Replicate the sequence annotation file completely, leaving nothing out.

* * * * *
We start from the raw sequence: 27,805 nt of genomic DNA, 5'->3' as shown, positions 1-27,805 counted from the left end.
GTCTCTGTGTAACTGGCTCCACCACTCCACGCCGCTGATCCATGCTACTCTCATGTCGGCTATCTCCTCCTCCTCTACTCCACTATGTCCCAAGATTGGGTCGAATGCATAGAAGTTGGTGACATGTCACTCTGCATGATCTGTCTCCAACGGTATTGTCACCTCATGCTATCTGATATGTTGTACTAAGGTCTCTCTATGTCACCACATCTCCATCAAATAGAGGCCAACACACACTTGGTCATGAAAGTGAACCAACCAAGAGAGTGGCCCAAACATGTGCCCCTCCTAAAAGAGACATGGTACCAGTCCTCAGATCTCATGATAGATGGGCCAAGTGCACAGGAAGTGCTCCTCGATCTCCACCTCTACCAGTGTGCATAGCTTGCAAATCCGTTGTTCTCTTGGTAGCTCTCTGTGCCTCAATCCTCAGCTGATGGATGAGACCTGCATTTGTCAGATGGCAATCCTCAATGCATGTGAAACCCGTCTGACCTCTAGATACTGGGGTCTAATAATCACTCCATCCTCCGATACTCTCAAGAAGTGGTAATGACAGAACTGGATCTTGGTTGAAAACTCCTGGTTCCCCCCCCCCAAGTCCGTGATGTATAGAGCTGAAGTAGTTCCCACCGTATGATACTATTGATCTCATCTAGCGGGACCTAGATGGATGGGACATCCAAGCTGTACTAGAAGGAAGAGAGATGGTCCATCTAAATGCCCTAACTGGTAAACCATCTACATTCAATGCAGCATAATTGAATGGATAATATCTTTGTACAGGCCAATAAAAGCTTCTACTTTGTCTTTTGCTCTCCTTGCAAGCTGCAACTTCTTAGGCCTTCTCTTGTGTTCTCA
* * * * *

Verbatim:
We start from the raw sequence: 27,805 nt of genomic DNA, 5'->3' as shown, positions 1-27,805 counted from the left end.
GTCTCTGTGTAACTGGCTCCACCACTCCACGCCGCTGATCCATGCTACTCTCATGTCGGCTATCTCCTCCTCCTCTACTCCACTATGTCCCAAGATTGGGTCGAATGCATAGAAGTTGGTGACATGTCACTCTGCATGATCTGTCTCCAACGGTATTGTCACCTCATGCTATCTGATATGTTGTACTAAGGTCTCTCTATGTCACCACATCTCCATCAAATAGAGGCCAACACACACTTGGTCATGAAAGTGAACCAACCAAGAGAGTGGCCCAAACATGTGCCCCTCCTAAAAGAGACATGGTACCAGTCCTCAGATCTCATGATAGATGGGCCAAGTGCACAGGAAGTGCTCCTCGATCTCCACCTCTACCAGTGTGCATAGCTTGCAAATCCGTTGTTCTCTTGGTAGCTCTCTGTGCCTCAATCCTCAGCTGATGGATGAGACCTGCATTTGTCAGATGGCAATCCTCAATGCATGTGAAACCCGTCTGACCTCTAGATACTGGGGTCTAATAATCACTCCATCCTCCGATACTCTCAAGAAGTGGTAATGACAGAACTGGATCTTGGTTGAAAACTCCTGGTTCCCCCCCCCCAAGTCCGTGATGTATAGAGCTGAAGTAGTTCCCACCGTATGATACTATTGATCTCATCTAGCGGGACCTAGATGGATGGGACATCCAAGCTGTACTAGAAGGAAGAGAGATGGTCCATCTAAATGCCCTAACTGGTAAACCATCTACATTCAATGCAGCATAATTGAATGGATAATATCTTTGTACAGGCCAATAAAAGCTTCTACTTTGTCTTTTGCTCTCCTTGCAAGCTGCAACTTCTTAGGCCTTCTCTTGTGTTCTCA